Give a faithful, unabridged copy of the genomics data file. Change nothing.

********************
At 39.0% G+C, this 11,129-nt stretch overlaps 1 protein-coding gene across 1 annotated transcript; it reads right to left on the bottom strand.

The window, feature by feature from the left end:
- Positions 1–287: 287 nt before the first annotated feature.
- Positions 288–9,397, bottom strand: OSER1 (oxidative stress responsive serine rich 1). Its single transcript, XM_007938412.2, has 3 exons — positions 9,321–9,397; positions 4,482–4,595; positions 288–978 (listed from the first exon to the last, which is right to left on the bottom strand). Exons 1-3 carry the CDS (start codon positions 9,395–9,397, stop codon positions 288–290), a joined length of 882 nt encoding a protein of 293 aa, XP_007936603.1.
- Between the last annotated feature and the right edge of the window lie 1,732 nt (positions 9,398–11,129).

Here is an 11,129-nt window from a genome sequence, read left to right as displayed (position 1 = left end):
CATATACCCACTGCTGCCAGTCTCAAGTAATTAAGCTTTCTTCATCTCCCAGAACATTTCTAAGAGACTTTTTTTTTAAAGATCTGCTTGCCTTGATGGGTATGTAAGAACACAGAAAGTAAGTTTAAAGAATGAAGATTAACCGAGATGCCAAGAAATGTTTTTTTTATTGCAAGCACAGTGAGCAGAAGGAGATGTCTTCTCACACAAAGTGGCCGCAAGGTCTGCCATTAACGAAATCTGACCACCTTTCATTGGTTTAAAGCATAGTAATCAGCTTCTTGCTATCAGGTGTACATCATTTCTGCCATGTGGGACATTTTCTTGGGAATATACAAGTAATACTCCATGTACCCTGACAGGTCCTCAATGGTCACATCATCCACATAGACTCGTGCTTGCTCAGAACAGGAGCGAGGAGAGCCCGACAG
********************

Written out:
At 39.0% G+C, this 11,129-nt stretch overlaps 1 protein-coding gene across 1 annotated transcript; it reads right to left on the bottom strand.

The window, feature by feature from the left end:
- Positions 1–287: 287 nt before the first annotated feature.
- Positions 288–9,397, bottom strand: OSER1 (oxidative stress responsive serine rich 1). Its single transcript, XM_007938412.2, has 3 exons — positions 9,321–9,397; positions 4,482–4,595; positions 288–978 (listed from the first exon to the last, which is right to left on the bottom strand). Exons 1-3 carry the CDS (start codon positions 9,395–9,397, stop codon positions 288–290), a joined length of 882 nt encoding a protein of 293 aa, XP_007936603.1.
- Between the last annotated feature and the right edge of the window lie 1,732 nt (positions 9,398–11,129).

Here is an 11,129-nt window from a genome sequence, read left to right as displayed (position 1 = left end):
CATATACCCACTGCTGCCAGTCTCAAGTAATTAAGCTTTCTTCATCTCCCAGAACATTTCTAAGAGACTTTTTTTTTAAAGATCTGCTTGCCTTGATGGGTATGTAAGAACACAGAAAGTAAGTTTAAAGAATGAAGATTAACCGAGATGCCAAGAAATGTTTTTTTTATTGCAAGCACAGTGAGCAGAAGGAGATGTCTTCTCACACAAAGTGGCCGCAAGGTCTGCCATTAACGAAATCTGACCACCTTTCATTGGTTTAAAGCATAGTAATCAGCTTCTTGCTATCAGGTGTACATCATTTCTGCCATGTGGGACATTTTCTTGGGAATATACAAGTAATACTCCATGTACCCTGACAGGTCCTCAATGGTCACATCATCCACATAGACTCGTGCTTGCTCAGAACAGGAGCGAGGAGAGCCCGACAG